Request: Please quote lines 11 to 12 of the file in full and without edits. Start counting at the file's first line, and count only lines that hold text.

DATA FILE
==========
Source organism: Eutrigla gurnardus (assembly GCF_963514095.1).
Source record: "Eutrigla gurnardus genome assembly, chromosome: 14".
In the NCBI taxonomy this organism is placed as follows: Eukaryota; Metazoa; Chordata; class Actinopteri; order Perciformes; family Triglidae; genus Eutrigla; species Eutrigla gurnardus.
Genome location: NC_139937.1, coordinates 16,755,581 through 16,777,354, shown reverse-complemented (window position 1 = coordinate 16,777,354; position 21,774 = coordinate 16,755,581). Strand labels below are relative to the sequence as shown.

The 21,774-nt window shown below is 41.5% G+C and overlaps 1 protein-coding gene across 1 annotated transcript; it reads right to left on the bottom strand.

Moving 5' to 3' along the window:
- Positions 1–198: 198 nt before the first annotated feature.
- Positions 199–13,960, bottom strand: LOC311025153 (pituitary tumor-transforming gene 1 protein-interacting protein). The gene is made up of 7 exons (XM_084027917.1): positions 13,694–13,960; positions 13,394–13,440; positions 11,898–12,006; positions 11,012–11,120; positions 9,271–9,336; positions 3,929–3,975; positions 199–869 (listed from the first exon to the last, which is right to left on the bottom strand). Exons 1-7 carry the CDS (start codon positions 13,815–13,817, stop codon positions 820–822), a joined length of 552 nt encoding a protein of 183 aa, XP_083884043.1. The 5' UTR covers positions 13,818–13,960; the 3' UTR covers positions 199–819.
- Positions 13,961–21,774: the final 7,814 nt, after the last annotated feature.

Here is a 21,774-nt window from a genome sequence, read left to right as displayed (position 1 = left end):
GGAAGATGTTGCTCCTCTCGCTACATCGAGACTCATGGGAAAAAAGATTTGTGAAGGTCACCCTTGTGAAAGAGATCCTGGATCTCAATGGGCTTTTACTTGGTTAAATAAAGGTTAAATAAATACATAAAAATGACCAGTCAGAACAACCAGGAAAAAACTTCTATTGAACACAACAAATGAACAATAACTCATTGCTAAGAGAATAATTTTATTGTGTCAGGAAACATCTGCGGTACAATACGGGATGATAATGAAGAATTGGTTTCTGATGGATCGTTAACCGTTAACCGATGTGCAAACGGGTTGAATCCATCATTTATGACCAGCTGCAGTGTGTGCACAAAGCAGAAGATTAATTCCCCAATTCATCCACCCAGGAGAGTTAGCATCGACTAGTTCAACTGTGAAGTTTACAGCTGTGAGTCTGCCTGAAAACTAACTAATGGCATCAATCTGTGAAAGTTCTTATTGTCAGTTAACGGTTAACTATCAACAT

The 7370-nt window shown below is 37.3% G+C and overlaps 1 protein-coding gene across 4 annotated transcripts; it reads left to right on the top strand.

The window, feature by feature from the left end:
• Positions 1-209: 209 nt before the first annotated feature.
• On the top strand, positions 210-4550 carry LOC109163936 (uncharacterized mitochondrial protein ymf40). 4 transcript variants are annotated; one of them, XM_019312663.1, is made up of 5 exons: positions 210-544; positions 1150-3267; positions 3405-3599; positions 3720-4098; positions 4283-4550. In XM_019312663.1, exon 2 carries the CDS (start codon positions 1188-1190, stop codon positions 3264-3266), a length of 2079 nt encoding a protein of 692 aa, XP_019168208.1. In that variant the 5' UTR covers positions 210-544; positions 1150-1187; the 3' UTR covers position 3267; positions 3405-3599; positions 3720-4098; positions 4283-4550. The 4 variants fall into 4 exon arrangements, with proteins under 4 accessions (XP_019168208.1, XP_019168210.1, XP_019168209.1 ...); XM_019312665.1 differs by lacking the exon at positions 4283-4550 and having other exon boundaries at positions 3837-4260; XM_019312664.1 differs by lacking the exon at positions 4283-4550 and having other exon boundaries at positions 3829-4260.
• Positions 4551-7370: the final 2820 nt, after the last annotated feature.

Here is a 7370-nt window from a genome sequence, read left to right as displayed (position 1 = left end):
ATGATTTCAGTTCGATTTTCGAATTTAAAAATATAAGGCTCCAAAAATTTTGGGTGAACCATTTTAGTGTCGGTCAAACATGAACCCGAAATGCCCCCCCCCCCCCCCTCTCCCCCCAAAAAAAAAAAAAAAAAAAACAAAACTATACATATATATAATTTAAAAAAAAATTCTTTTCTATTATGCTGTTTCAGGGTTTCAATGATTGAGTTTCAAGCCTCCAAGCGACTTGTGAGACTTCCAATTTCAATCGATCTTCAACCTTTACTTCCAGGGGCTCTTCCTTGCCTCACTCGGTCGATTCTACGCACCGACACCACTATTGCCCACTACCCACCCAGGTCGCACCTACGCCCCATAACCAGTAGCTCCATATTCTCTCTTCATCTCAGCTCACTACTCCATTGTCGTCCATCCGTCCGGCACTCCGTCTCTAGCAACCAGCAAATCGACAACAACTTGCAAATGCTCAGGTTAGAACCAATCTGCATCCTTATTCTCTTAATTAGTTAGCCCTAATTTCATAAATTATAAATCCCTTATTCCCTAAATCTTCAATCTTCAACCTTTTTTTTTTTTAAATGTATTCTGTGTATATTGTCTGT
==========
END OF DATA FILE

GGAAGATGTTGCTCCTCTCGCTACATCGAGACTCATGGGAAAAAAGATTTGTGAAGGTCACCCTTGTGAAAGAGATCCTGGATCTCAATGGGCTTTTACTTGGTTAAATAAAGGTTAAATAAATACATAAAAATGACCAGTCAGAACAACCAGGAAAAAACTTCTATTGAACACAACAAATGAACAATAACTCATTGCTAAGAGAATAATTTTATTGTGTCAGGAAACATCTGCGGTACAATACGGGATGATAATGAAGAATTGGTTTCTGATGGATCGTTAACCGTTAACCGATGTGCAAACGGGTTGAATCCATCATTTATGACCAGCTGCAGTGTGTGCACAAAGCAGAAGATTAATTCCCCAATTCATCCACCCAGGAGAGTTAGCATCGACTAGTTCAACTGTGAAGTTTACAGCTGTGAGTCTGCCTGAAAACTAACTAATGGCATCAATCTGTGAAAGTTCTTATTGTCAGTTAACGGTTAACTATCAACAT

The 7370-nt window shown below is 37.3% G+C and overlaps 1 protein-coding gene across 4 annotated transcripts; it reads left to right on the top strand.